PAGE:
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10 Foods That Aren't What They Sound Like

January 27, 2014

Kerry Acker

Of all the misleading, downright baffling food names out there, these are our 10 worst offenders:

1. Head Cheese: We love cheese—hard, soft, washed rind, goat, cow, pasteurized, unpasteurized—but if you ever try to sneak this stuff (cold sliced gelatinous sausage made from parts of a cow’s or pig’s head) onto my cheese plate, there will be hell to pay. 

See more: 15 Surprising Foods to Keep in Your Freezer

2. Pork Butt: This little piggy part is most certainly not Porky’s posterior, but the upper part of his shoulder blade. Boston butt, pork blade roast, Boston roast—whatever you call it, we love pork butt, and we cannot lie.

3. Egg Cream:
 There’s neither egg nor cream in this soda fountain favorite that’s been around since the 1930s, but the head that forms on the top of the drink—whose only ingredients are chocolate syrup, milk, and seltzer—does resemble frothy, beaten egg whites. 

4. Geoduck: If you want to impress (baffle?) your friends, throw this word into the mix at your next cocktail party. Pronounced “Goo-ey duck,” the briny creature (a soft-shell clam with an enormous siphon) is definitely not winged—though it is decidedly daffy-looking. 

See more: 5 Rules For Healthy Comfort Food

5. Welsh Rarebit:
 Sounds like a bunny (“rarebit” is apparently an incorrect usage of “rabbit”), yet tastes just like haute, beery cheese on toast. (According to the Telegraph, “Welsh,” too, might be misleading, and a jab from the British: In the 1700s, when the dish was becoming increasingly popular, the word “Welsh” implied something fake.)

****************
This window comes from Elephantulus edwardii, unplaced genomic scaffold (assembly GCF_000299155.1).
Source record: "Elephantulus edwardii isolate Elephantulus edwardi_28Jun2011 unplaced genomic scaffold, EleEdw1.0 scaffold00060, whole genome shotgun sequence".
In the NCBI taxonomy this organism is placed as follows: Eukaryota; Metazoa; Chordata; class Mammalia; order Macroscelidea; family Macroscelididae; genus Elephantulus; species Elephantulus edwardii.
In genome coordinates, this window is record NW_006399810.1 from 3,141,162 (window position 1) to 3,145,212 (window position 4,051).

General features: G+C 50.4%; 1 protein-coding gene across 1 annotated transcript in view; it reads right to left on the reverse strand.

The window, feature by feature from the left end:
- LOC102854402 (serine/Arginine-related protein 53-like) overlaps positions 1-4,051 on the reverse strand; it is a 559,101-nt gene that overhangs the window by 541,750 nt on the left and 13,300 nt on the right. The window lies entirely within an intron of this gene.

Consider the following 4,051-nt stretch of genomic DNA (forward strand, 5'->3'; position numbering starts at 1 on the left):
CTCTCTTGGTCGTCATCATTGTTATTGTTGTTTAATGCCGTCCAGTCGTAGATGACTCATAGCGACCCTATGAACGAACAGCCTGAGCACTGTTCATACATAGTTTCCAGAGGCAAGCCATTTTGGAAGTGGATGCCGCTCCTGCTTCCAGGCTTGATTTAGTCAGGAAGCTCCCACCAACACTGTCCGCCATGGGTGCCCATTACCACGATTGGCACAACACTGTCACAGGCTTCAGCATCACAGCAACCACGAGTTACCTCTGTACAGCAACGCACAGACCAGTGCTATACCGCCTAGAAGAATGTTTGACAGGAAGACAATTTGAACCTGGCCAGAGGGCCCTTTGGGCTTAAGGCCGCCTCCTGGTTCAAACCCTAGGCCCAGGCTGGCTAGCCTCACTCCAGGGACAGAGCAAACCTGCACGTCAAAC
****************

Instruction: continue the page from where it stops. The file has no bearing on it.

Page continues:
6. Sweetbreads: One of the world’s meanest pranks: Hold some of these behind your back while asking your child if he’d like some “sweet breads.” Watch the happy, anticipant nodding melt into a world of pain while you present the delicacy—the mild-flavored thymus glands of a calf, lamb, or young hog—to the tot. (PS: Never actually do this.) Why “sweetbreads”? The etymological history is not entirely clear, though “bread” may come from the old English “bræd,” meaning “flesh.” 

7. Bubble & Squeak: A twee bubble gum brand? Bath gel? Nope. Try mashed potatoes fried with chopped cabbage (and, traditionally, boiled beef). The Food Lovers’ Companion notes that the British dish may have been named for the sounds the mixture makes as it cooks; we note that a side of spuds has never sounded more adorable. 

8. Mountain Oysters/Fries: Want fries with that? Depending on where you are—at Oklahoma City’s Cattlemen’s, for example—perhaps not. “Lamb fries” (served at Cattlemen’s) are lamb testicles, “short fries” are turkey testicles, and “Rocky Mountain oysters” (a.k.a. mountain oysters or prairie oysters) are the testicles of either a lamb, boar, or calf. 

9. Mincemeat: Though cooked lean beef was once included in this filling of chopped nuts, dried fruit, and spices, most mincemeat pies and tarts omit the meat component these days. (That said, some mincemeat recipes do call for beef suet.) 

10. Spotted Dick. A traditional English steamed pudding dessert (“Spotted” refers to the raisins that dot the pudding). That is all. 

Did we miss any head-scratchers?

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